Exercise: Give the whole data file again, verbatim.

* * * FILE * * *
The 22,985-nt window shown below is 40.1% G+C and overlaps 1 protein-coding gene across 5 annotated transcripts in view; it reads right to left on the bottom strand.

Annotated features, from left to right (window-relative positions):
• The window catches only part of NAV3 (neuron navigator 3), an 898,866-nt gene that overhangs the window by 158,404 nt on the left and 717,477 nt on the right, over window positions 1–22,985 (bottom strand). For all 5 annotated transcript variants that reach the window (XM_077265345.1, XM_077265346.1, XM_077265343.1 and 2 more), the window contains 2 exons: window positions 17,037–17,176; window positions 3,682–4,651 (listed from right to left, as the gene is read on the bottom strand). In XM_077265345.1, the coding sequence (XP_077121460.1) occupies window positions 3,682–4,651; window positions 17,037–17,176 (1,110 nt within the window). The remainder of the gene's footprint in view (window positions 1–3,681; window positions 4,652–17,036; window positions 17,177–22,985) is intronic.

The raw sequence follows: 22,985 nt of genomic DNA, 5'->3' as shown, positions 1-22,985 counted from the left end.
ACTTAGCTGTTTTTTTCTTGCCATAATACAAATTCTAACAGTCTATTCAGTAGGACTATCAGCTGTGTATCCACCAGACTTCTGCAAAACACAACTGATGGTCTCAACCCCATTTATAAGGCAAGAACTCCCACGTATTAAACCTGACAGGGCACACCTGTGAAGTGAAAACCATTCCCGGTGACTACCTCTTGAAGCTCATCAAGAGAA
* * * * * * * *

The 22,985-nt window shown below is 40.1% G+C and overlaps 1 protein-coding gene across 5 annotated transcripts in view; it reads right to left on the bottom strand.

Annotated features, from left to right (window-relative positions):
• The window catches only part of NAV3 (neuron navigator 3), an 898,866-nt gene that overhangs the window by 158,404 nt on the left and 717,477 nt on the right, over window positions 1–22,985 (bottom strand). For all 5 annotated transcript variants that reach the window (XM_077265345.1, XM_077265346.1, XM_077265343.1 and 2 more), the window contains 2 exons: window positions 17,037–17,176; window positions 3,682–4,651 (listed from right to left, as the gene is read on the bottom strand). In XM_077265345.1, the coding sequence (XP_077121460.1) occupies window positions 3,682–4,651; window positions 17,037–17,176 (1,110 nt within the window). The remainder of the gene's footprint in view (window positions 1–3,681; window positions 4,652–17,036; window positions 17,177–22,985) is intronic.

The raw sequence follows: 22,985 nt of genomic DNA, 5'->3' as shown, positions 1-22,985 counted from the left end.
ACTTAGCTGTTTTTTTCTTGCCATAATACAAATTCTAACAGTCTATTCAGTAGGACTATCAGCTGTGTATCCACCAGACTTCTGCAAAACACAACTGATGGTCTCAACCCCATTTATAAGGCAAGAACTCCCACGTATTAAACCTGACAGGGCACACCTGTGAAGTGAAAACCATTCCCGGTGACTACCTCTTGAAGCTCATCAAGAGAA